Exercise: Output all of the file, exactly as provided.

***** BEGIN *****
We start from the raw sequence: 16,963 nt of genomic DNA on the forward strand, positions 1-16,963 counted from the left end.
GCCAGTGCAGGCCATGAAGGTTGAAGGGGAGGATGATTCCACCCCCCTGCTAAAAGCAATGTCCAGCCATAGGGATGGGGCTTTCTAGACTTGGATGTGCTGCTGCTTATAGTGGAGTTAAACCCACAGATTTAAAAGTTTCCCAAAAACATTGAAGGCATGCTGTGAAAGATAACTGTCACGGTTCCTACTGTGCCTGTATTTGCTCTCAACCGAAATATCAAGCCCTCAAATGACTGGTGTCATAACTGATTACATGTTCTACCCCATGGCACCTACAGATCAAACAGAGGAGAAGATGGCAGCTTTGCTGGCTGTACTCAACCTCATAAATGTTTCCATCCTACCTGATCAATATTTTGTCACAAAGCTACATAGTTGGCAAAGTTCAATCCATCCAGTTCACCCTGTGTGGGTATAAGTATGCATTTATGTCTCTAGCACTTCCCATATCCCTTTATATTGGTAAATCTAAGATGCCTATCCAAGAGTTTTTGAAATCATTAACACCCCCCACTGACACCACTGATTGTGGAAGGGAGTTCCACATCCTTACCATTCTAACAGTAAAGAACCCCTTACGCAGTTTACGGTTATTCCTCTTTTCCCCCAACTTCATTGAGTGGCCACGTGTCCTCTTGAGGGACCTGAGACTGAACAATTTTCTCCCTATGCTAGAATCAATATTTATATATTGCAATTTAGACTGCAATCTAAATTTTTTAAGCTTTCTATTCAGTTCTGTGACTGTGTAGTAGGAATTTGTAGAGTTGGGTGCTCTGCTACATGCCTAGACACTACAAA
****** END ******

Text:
We start from the raw sequence: 16,963 nt of genomic DNA on the forward strand, positions 1-16,963 counted from the left end.
GCCAGTGCAGGCCATGAAGGTTGAAGGGGAGGATGATTCCACCCCCCTGCTAAAAGCAATGTCCAGCCATAGGGATGGGGCTTTCTAGACTTGGATGTGCTGCTGCTTATAGTGGAGTTAAACCCACAGATTTAAAAGTTTCCCAAAAACATTGAAGGCATGCTGTGAAAGATAACTGTCACGGTTCCTACTGTGCCTGTATTTGCTCTCAACCGAAATATCAAGCCCTCAAATGACTGGTGTCATAACTGATTACATGTTCTACCCCATGGCACCTACAGATCAAACAGAGGAGAAGATGGCAGCTTTGCTGGCTGTACTCAACCTCATAAATGTTTCCATCCTACCTGATCAATATTTTGTCACAAAGCTACATAGTTGGCAAAGTTCAATCCATCCAGTTCACCCTGTGTGGGTATAAGTATGCATTTATGTCTCTAGCACTTCCCATATCCCTTTATATTGGTAAATCTAAGATGCCTATCCAAGAGTTTTTGAAATCATTAACACCCCCCACTGACACCACTGATTGTGGAAGGGAGTTCCACATCCTTACCATTCTAACAGTAAAGAACCCCTTACGCAGTTTACGGTTATTCCTCTTTTCCCCCAACTTCATTGAGTGGCCACGTGTCCTCTTGAGGGACCTGAGACTGAACAATTTTCTCCCTATGCTAGAATCAATATTTATATATTGCAATTTAGACTGCAATCTAAATTTTTTAAGCTTTCTATTCAGTTCTGTGACTGTGTAGTAGGAATTTGTAGAGTTGGGTGCTCTGCTACATGCCTAGACACTACAAA